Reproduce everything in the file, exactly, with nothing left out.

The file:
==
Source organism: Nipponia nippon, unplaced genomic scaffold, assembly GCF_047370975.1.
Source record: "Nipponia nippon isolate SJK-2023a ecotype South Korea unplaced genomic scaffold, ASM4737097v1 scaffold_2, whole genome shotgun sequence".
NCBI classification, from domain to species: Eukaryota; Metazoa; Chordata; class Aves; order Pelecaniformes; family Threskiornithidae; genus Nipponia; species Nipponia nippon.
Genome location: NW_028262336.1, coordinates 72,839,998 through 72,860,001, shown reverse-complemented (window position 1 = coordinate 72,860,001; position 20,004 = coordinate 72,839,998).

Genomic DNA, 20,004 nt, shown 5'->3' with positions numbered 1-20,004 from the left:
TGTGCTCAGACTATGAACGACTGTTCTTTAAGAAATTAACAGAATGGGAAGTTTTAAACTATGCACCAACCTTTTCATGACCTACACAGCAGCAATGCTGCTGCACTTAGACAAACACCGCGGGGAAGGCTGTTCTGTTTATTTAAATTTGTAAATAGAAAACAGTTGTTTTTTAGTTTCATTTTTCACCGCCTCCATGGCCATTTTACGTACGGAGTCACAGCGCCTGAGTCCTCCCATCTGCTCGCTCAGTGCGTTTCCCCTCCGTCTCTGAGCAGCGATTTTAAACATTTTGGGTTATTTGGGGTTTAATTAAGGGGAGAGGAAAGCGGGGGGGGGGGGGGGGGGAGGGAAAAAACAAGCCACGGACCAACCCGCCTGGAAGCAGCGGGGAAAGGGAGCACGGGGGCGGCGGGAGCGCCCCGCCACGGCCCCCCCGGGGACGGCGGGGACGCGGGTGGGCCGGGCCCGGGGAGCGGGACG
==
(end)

Source organism: Nipponia nippon, unplaced genomic scaffold, assembly GCF_047370975.1.
Source record: "Nipponia nippon isolate SJK-2023a ecotype South Korea unplaced genomic scaffold, ASM4737097v1 scaffold_2, whole genome shotgun sequence".
NCBI classification, from domain to species: Eukaryota; Metazoa; Chordata; class Aves; order Pelecaniformes; family Threskiornithidae; genus Nipponia; species Nipponia nippon.
Genome location: NW_028262336.1, coordinates 72,839,998 through 72,860,001, shown reverse-complemented (window position 1 = coordinate 72,860,001; position 20,004 = coordinate 72,839,998).

Genomic DNA, 20,004 nt, shown 5'->3' with positions numbered 1-20,004 from the left:
TGTGCTCAGACTATGAACGACTGTTCTTTAAGAAATTAACAGAATGGGAAGTTTTAAACTATGCACCAACCTTTTCATGACCTACACAGCAGCAATGCTGCTGCACTTAGACAAACACCGCGGGGAAGGCTGTTCTGTTTATTTAAATTTGTAAATAGAAAACAGTTGTTTTTTAGTTTCATTTTTCACCGCCTCCATGGCCATTTTACGTACGGAGTCACAGCGCCTGAGTCCTCCCATCTGCTCGCTCAGTGCGTTTCCCCTCCGTCTCTGAGCAGCGATTTTAAACATTTTGGGTTATTTGGGGTTTAATTAAGGGGAGAGGAAAGCGGGGGGGGGGGGGGGGGGAGGGAAAAAACAAGCCACGGACCAACCCGCCTGGAAGCAGCGGGGAAAGGGAGCACGGGGGCGGCGGGAGCGCCCCGCCACGGCCCCCCCGGGGACGGCGGGGACGCGGGTGGGCCGGGCCCGGGGAGCGGGACG